[Updated: 5:21p.m.] What seemed inevitable Saturday night became reality Sunday.
Florida and embattled head football coach Jim McElwain have agreed to part ways, UF athletic director Scott Stricklin announced Sunday afternoon.
“We want to thank Coach McElwain for his efforts in leading the Gator football program,” Stricklin said. “We are confident Coach (Randy) Shannon will provide the proper guidance to the players and the rest of the staff during this time and we will begin a national search for the next head coach.”
The two parties are currently negotiating terms of separation. Part of that negotiation is over McElwain’s $12.76 million buyout.
McElwain’s departure comes the day after the Gators were blown out by Georgia 42-7 and six days after McElwain stunned the athletic department — and just about everyone else — with his unsubstantiated claims of death threats being made to players and families.
Shannon, the defensive coordinator and former head coach at Miami, has been named interim head coach for the remainder of the season.
The process that led to McElwain’s departure started Monday, when McElwain made claims that players and family have received death threats. He refused to give specifics.
In a meeting later that day with Stricklin and other members of the administration, McElwain also would not be specific about his claims, prompting UAA to release a statement saying McElwain would not provide any further details.
That drew nationwide speculation that McElwain was not being truthful. He apologized for his comments Wednesday, but again would not reveal any details about the alleged threats.
The problem did not go away for McElwain.
Only hours before Saturday’s kickoff in Jacksonville there was a post on Twitter claiming UF and McElwain’s agent, Jimmy Sexton, were negotiating a buyout. Stricklin sent out a statement soon after denying that any negotiations were going on, but did not in any way back his head coach.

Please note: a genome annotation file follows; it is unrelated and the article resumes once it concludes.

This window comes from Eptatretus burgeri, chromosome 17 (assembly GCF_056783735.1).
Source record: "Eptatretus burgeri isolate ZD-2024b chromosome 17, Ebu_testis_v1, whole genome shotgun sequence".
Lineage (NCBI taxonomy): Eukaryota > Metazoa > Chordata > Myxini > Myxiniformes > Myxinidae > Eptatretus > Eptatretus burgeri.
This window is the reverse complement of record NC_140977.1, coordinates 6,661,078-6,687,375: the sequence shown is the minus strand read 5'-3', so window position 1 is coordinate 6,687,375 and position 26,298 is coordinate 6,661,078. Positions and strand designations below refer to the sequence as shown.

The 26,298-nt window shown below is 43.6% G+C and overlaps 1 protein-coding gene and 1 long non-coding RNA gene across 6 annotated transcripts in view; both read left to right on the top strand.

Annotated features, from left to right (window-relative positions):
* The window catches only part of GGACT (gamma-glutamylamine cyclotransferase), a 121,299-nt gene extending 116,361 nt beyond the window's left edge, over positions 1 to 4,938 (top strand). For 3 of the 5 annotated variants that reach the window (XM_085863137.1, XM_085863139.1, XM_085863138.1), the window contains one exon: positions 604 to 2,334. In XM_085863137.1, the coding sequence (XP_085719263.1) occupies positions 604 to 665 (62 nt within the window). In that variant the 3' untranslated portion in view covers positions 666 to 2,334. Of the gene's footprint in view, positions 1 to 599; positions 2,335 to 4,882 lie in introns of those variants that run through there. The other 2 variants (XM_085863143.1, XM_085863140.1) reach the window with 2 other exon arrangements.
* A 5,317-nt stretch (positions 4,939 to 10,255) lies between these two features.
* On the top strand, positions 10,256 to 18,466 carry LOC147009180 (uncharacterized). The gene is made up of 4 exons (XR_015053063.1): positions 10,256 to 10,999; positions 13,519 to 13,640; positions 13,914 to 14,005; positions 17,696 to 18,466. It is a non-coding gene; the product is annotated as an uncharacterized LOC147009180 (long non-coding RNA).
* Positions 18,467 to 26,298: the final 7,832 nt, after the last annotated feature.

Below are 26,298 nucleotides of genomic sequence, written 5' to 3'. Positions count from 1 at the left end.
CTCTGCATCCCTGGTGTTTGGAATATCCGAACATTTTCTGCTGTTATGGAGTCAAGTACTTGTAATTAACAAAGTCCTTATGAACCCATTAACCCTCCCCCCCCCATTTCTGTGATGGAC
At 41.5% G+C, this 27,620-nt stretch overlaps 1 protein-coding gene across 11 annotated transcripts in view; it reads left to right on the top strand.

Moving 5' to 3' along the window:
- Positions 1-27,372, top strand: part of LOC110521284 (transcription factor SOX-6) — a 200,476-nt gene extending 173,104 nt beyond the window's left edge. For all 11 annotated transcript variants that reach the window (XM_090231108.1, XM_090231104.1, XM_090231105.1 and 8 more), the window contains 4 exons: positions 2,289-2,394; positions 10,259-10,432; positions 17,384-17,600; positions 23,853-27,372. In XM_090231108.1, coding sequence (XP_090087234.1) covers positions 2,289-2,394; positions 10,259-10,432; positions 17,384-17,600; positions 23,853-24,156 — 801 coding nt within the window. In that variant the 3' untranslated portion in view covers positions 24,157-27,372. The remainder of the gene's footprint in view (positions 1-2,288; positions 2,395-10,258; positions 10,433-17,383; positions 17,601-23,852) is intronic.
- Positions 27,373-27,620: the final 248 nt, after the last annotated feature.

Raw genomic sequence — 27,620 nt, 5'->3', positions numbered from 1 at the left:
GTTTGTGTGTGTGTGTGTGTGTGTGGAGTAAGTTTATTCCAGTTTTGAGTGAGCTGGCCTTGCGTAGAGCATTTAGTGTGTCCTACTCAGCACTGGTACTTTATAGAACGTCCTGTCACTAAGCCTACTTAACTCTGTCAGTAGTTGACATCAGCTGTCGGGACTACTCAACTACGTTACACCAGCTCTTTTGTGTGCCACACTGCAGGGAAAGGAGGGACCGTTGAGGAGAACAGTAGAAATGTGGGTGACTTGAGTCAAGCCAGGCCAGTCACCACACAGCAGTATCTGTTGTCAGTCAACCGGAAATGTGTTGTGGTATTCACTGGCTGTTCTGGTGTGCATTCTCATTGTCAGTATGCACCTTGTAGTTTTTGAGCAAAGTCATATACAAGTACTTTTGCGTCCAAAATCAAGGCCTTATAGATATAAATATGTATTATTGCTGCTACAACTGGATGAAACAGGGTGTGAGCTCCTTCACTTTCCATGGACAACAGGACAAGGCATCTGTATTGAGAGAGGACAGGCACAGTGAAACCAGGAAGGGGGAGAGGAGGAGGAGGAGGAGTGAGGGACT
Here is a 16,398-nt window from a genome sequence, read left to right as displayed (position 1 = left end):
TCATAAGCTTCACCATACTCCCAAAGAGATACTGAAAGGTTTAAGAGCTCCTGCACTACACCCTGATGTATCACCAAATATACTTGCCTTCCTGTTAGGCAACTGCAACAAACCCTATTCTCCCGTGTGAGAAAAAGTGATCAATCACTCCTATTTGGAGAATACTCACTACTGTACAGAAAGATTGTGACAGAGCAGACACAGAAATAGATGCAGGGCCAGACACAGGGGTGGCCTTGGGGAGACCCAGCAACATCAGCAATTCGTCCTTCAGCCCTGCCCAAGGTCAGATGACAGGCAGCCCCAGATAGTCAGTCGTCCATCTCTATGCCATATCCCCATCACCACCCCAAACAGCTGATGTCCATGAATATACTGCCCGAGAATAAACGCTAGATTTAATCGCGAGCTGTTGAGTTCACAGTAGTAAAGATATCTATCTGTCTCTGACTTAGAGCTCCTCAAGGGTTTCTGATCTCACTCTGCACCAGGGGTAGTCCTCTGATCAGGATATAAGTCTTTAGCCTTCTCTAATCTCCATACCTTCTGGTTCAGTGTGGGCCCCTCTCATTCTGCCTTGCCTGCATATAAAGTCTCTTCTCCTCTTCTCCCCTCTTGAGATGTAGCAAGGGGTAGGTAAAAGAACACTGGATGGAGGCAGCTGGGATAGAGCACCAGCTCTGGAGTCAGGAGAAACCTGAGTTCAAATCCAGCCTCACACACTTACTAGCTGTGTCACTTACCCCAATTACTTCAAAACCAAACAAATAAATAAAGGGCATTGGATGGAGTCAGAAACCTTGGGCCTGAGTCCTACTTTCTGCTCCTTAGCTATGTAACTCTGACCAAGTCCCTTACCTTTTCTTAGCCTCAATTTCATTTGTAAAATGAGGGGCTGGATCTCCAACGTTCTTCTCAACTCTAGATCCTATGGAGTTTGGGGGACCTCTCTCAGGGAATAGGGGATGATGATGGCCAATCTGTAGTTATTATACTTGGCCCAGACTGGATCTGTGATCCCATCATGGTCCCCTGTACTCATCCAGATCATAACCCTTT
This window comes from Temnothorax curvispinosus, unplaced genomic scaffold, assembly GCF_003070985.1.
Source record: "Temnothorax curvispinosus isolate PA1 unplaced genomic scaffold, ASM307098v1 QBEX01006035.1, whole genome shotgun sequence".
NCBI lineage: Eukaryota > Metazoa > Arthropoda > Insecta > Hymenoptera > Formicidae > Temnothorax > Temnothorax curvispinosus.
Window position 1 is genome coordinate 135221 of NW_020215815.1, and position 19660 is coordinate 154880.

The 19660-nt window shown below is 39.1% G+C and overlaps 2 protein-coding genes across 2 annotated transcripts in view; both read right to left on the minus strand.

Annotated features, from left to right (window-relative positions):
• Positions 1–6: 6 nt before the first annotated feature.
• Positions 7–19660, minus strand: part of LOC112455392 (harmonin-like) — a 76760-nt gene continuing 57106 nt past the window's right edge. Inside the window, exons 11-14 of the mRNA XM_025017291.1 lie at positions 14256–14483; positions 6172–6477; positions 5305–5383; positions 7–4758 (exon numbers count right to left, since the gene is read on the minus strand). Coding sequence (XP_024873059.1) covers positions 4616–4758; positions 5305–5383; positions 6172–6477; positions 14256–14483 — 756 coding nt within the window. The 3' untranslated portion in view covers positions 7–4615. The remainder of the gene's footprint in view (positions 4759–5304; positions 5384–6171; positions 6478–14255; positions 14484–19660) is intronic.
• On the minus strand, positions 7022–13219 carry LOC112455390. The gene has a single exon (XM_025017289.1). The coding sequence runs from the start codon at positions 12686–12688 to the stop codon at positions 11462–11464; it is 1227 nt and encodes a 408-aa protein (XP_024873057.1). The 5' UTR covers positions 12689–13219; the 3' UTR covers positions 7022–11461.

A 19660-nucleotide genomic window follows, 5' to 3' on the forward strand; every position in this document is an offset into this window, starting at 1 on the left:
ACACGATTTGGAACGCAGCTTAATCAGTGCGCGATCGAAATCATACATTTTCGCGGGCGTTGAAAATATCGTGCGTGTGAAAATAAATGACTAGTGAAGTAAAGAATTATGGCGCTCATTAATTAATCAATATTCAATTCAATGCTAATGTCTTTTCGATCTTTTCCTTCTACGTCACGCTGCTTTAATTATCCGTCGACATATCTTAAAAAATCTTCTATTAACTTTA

McElwain learned of the report shortly before the team meal Saturday morning and informed his players, who came out flat against No. 3 Georgia and fell behind 21-0 midway through the first quarter.
According to reports, McElwain and UF officials met Sunday and the break was made.
After the 42-7 loss, McElwain said he understood why he was in the tenuous position he suddenly found himself.
“Nothing in this world surprises me,” he said. “I know what I was brought here to do. We haven’t been good on offense. I get it. We’ve won a few games, but we haven’t won enough, haven’t won a championship. That’s real. That’s life.
“That is the business, and I take full responsibility for all of it.”
In McElwain’s two-plus seasons, the Gators won the SEC’s Eastern Division twice and are 22-12 overall and 16-6 in league play.
McElwain was hired by then-athletic director Jeremy Foley after the 2015 season and was brought to UF to generate a productive offense that had fallen dormant under defensive-minded coach Will Muschamp.
But over the past three seasons, the Gators have regressed on offense, due in large part to inconsistent quarterback play and a lack of playmakers in the passing game.
UF will launch a national search for McElwain’s replacement. A new coach likely won’t be named until after the regular season in early December.
Possible candidates could include South Florida’s Charlie Strong, Central Florida’s Scott Frost, Iowa State’s Matt Campbell, Memphis’ Mike Norvell, SMU’s Chad Morris and Syracuse’s Dino Babers.